Based on the foregoing, it would be reasonable to assume that when it comes to nomination of candidates for elections, the legal adviser of a political party could go to sleep knowing that the legal framework would hold sway. However, it is common knowledge that this is rarely the case. The fact is that any legal adviser that urges compliance with the legal framework and adherence to internal democracy easily finds himself to be a lone voice. He is considered a rebel that is deserving of being ostracized from the decision-making and deliberation within the party structure.

Despite the foregoing, it gladdens my heart to say that the Supreme Court, under the leadership of the current Chief Justice of Nigeria, the Hon. chief Justice Onnoghen, has taken the courageous step of ensuring that the political oligarchy do not succeed in casting internal democracy into the refuse bin. Now, political parties are faced with the fact that the erosion of internal democracy will not go unpunished. A case worthy of consideration is the very recent and yet to be reported decision of the Supreme Court in Mato v. Hembe & 2 Ors. SC.733/2016 (delivered on 23rd day of June, 2017), amongst others.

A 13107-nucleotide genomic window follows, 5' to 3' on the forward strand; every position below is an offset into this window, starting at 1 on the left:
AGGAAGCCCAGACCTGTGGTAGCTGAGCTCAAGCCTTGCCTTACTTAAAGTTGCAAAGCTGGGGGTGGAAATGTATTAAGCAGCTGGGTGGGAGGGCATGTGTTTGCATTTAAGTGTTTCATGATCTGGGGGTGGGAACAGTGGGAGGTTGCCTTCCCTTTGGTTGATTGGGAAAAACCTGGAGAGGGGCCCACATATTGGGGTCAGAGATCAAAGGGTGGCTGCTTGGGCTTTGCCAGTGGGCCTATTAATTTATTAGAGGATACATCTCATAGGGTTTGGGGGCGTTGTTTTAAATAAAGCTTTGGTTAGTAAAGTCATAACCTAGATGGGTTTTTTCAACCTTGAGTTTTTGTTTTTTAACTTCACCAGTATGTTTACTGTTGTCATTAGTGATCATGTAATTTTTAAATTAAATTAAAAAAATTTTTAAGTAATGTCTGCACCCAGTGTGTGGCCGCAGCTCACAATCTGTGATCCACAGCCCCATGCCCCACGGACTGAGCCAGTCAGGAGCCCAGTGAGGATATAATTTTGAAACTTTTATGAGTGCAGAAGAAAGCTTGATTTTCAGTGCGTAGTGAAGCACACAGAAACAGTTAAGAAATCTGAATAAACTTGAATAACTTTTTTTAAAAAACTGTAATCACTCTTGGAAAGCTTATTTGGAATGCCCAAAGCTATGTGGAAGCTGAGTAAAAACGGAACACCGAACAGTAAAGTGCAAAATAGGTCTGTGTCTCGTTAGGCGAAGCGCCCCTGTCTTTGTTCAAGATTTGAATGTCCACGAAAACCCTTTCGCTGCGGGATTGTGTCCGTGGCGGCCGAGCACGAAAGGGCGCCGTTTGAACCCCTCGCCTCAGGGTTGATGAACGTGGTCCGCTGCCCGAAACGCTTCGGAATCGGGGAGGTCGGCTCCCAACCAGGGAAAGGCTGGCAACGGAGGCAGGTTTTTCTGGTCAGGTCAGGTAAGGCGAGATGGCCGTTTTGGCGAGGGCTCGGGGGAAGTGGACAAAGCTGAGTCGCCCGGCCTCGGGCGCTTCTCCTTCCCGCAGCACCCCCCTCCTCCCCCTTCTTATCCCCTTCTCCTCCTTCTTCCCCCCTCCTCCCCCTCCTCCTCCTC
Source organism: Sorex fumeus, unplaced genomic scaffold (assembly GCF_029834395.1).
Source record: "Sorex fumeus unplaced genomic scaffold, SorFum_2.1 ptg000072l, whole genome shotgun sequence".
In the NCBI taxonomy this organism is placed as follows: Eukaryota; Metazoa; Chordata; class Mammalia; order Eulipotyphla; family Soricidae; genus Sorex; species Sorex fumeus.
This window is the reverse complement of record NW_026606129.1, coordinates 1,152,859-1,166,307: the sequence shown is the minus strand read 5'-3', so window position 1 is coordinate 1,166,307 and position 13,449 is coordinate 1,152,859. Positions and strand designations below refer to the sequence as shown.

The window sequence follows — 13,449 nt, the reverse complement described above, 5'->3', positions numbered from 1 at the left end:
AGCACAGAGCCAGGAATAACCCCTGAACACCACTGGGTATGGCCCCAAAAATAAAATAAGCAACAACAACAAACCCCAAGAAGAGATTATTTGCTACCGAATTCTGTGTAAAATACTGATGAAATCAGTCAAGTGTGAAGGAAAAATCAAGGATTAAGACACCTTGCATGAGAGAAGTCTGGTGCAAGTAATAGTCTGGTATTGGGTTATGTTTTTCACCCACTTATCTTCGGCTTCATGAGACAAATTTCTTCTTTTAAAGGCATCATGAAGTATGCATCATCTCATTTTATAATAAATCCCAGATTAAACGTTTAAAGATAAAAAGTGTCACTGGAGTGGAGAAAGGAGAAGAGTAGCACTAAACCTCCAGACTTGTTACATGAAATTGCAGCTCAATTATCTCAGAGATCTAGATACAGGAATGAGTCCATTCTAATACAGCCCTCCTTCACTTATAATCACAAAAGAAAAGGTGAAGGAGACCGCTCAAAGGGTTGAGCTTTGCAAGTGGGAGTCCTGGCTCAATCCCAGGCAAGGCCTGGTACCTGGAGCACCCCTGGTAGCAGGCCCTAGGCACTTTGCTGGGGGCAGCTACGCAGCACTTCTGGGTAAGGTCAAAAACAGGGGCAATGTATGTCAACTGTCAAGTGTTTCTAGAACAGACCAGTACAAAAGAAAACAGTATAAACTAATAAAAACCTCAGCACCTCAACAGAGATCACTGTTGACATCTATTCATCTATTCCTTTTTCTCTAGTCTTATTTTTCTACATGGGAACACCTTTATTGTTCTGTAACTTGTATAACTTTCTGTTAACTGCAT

Before delving into the recent landmark decisions of the Supreme Court on this issue, it is necessary to note that the Supreme Court has always made pronouncements on the importance of internal democracy and the need for political parties to obey its own constitution as well as the jurisdiction of the courts to intervene in this regard. In the case of Shinkafi v. Yari [2016] 1 SC (Part II) 1 at 31, line 13 to line 23, the Supreme Court held thus: